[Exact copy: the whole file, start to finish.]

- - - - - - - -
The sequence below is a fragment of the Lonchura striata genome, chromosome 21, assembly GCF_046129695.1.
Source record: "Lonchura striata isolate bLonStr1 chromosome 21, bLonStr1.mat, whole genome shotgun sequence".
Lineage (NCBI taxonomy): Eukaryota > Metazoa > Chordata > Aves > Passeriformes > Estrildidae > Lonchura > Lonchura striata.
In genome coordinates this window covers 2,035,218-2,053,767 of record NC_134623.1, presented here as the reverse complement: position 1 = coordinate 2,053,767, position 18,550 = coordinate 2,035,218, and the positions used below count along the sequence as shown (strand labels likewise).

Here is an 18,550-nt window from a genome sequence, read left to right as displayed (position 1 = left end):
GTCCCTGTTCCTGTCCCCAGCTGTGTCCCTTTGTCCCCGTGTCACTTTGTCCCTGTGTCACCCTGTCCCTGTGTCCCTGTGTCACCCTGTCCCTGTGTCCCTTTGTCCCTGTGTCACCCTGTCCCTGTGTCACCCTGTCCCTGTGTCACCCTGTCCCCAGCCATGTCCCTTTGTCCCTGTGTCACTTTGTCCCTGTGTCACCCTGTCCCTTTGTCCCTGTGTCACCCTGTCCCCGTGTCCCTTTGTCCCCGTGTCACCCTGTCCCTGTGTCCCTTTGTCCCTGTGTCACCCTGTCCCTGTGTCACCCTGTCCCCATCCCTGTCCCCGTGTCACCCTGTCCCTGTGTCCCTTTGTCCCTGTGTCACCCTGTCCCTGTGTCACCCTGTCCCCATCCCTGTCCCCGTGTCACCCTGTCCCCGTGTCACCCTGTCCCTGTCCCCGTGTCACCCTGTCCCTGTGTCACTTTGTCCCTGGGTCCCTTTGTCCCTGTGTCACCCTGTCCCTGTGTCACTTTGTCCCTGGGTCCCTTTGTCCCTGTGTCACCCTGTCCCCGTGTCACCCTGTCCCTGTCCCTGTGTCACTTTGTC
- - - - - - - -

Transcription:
The sequence below is a fragment of the Lonchura striata genome, chromosome 21, assembly GCF_046129695.1.
Source record: "Lonchura striata isolate bLonStr1 chromosome 21, bLonStr1.mat, whole genome shotgun sequence".
Lineage (NCBI taxonomy): Eukaryota > Metazoa > Chordata > Aves > Passeriformes > Estrildidae > Lonchura > Lonchura striata.
In genome coordinates this window covers 2,035,218-2,053,767 of record NC_134623.1, presented here as the reverse complement: position 1 = coordinate 2,053,767, position 18,550 = coordinate 2,035,218, and the positions used below count along the sequence as shown (strand labels likewise).

Here is an 18,550-nt window from a genome sequence, read left to right as displayed (position 1 = left end):
GTCCCTGTTCCTGTCCCCAGCTGTGTCCCTTTGTCCCCGTGTCACTTTGTCCCTGTGTCACCCTGTCCCTGTGTCCCTGTGTCACCCTGTCCCTGTGTCCCTTTGTCCCTGTGTCACCCTGTCCCTGTGTCACCCTGTCCCTGTGTCACCCTGTCCCCAGCCATGTCCCTTTGTCCCTGTGTCACTTTGTCCCTGTGTCACCCTGTCCCTTTGTCCCTGTGTCACCCTGTCCCCGTGTCCCTTTGTCCCCGTGTCACCCTGTCCCTGTGTCCCTTTGTCCCTGTGTCACCCTGTCCCTGTGTCACCCTGTCCCCATCCCTGTCCCCGTGTCACCCTGTCCCTGTGTCCCTTTGTCCCTGTGTCACCCTGTCCCTGTGTCACCCTGTCCCCATCCCTGTCCCCGTGTCACCCTGTCCCCGTGTCACCCTGTCCCTGTCCCCGTGTCACCCTGTCCCTGTGTCACTTTGTCCCTGGGTCCCTTTGTCCCTGTGTCACCCTGTCCCTGTGTCACTTTGTCCCTGGGTCCCTTTGTCCCTGTGTCACCCTGTCCCCGTGTCACCCTGTCCCTGTCCCTGTGTCACTTTGTC